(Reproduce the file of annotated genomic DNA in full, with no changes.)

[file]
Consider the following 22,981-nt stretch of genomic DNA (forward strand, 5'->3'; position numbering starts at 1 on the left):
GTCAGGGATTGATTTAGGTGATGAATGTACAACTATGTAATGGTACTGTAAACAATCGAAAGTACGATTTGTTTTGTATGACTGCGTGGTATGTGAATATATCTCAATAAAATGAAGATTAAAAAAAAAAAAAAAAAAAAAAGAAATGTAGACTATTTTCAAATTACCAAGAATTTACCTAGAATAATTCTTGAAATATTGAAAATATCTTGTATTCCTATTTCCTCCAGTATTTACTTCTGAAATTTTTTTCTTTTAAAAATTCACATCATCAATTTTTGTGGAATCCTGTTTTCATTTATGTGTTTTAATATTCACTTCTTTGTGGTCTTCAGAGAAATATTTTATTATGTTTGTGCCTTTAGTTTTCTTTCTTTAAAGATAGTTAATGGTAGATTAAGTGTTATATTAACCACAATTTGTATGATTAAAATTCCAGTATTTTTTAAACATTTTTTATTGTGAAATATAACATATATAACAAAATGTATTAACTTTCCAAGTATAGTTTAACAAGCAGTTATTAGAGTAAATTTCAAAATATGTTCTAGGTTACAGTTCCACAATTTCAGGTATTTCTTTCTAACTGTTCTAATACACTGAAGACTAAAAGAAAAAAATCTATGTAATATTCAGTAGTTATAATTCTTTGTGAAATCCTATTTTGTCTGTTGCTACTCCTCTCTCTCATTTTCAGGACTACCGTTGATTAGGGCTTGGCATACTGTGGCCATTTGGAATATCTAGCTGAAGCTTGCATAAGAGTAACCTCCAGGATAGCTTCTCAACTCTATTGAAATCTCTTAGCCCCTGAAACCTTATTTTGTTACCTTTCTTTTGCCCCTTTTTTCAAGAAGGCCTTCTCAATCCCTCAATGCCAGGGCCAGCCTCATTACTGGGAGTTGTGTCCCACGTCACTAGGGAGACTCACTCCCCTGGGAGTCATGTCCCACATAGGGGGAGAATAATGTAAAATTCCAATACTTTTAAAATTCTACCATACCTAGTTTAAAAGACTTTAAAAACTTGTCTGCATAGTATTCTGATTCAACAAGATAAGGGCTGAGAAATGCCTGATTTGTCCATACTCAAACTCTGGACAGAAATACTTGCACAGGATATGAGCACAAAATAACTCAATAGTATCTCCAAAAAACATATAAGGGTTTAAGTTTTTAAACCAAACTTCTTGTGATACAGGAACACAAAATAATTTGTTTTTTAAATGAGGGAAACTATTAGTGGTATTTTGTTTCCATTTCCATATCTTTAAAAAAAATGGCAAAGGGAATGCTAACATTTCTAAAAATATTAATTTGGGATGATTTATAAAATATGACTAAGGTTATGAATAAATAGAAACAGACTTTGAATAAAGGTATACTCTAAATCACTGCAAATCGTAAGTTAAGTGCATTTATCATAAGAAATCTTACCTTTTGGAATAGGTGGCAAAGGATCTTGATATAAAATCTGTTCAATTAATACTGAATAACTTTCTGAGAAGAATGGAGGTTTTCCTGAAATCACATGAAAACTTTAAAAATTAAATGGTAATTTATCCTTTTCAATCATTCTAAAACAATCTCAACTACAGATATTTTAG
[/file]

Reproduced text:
Consider the following 22,981-nt stretch of genomic DNA (forward strand, 5'->3'; position numbering starts at 1 on the left):
GTCAGGGATTGATTTAGGTGATGAATGTACAACTATGTAATGGTACTGTAAACAATCGAAAGTACGATTTGTTTTGTATGACTGCGTGGTATGTGAATATATCTCAATAAAATGAAGATTAAAAAAAAAAAAAAAAAAAAAAGAAATGTAGACTATTTTCAAATTACCAAGAATTTACCTAGAATAATTCTTGAAATATTGAAAATATCTTGTATTCCTATTTCCTCCAGTATTTACTTCTGAAATTTTTTTCTTTTAAAAATTCACATCATCAATTTTTGTGGAATCCTGTTTTCATTTATGTGTTTTAATATTCACTTCTTTGTGGTCTTCAGAGAAATATTTTATTATGTTTGTGCCTTTAGTTTTCTTTCTTTAAAGATAGTTAATGGTAGATTAAGTGTTATATTAACCACAATTTGTATGATTAAAATTCCAGTATTTTTTAAACATTTTTTATTGTGAAATATAACATATATAACAAAATGTATTAACTTTCCAAGTATAGTTTAACAAGCAGTTATTAGAGTAAATTTCAAAATATGTTCTAGGTTACAGTTCCACAATTTCAGGTATTTCTTTCTAACTGTTCTAATACACTGAAGACTAAAAGAAAAAAATCTATGTAATATTCAGTAGTTATAATTCTTTGTGAAATCCTATTTTGTCTGTTGCTACTCCTCTCTCTCATTTTCAGGACTACCGTTGATTAGGGCTTGGCATACTGTGGCCATTTGGAATATCTAGCTGAAGCTTGCATAAGAGTAACCTCCAGGATAGCTTCTCAACTCTATTGAAATCTCTTAGCCCCTGAAACCTTATTTTGTTACCTTTCTTTTGCCCCTTTTTTCAAGAAGGCCTTCTCAATCCCTCAATGCCAGGGCCAGCCTCATTACTGGGAGTTGTGTCCCACGTCACTAGGGAGACTCACTCCCCTGGGAGTCATGTCCCACATAGGGGGAGAATAATGTAAAATTCCAATACTTTTAAAATTCTACCATACCTAGTTTAAAAGACTTTAAAAACTTGTCTGCATAGTATTCTGATTCAACAAGATAAGGGCTGAGAAATGCCTGATTTGTCCATACTCAAACTCTGGACAGAAATACTTGCACAGGATATGAGCACAAAATAACTCAATAGTATCTCCAAAAAACATATAAGGGTTTAAGTTTTTAAACCAAACTTCTTGTGATACAGGAACACAAAATAATTTGTTTTTTAAATGAGGGAAACTATTAGTGGTATTTTGTTTCCATTTCCATATCTTTAAAAAAAATGGCAAAGGGAATGCTAACATTTCTAAAAATATTAATTTGGGATGATTTATAAAATATGACTAAGGTTATGAATAAATAGAAACAGACTTTGAATAAAGGTATACTCTAAATCACTGCAAATCGTAAGTTAAGTGCATTTATCATAAGAAATCTTACCTTTTGGAATAGGTGGCAAAGGATCTTGATATAAAATCTGTTCAATTAATACTGAATAACTTTCTGAGAAGAATGGAGGTTTTCCTGAAATCACATGAAAACTTTAAAAATTAAATGGTAATTTATCCTTTTCAATCATTCTAAAACAATCTCAACTACAGATATTTTAG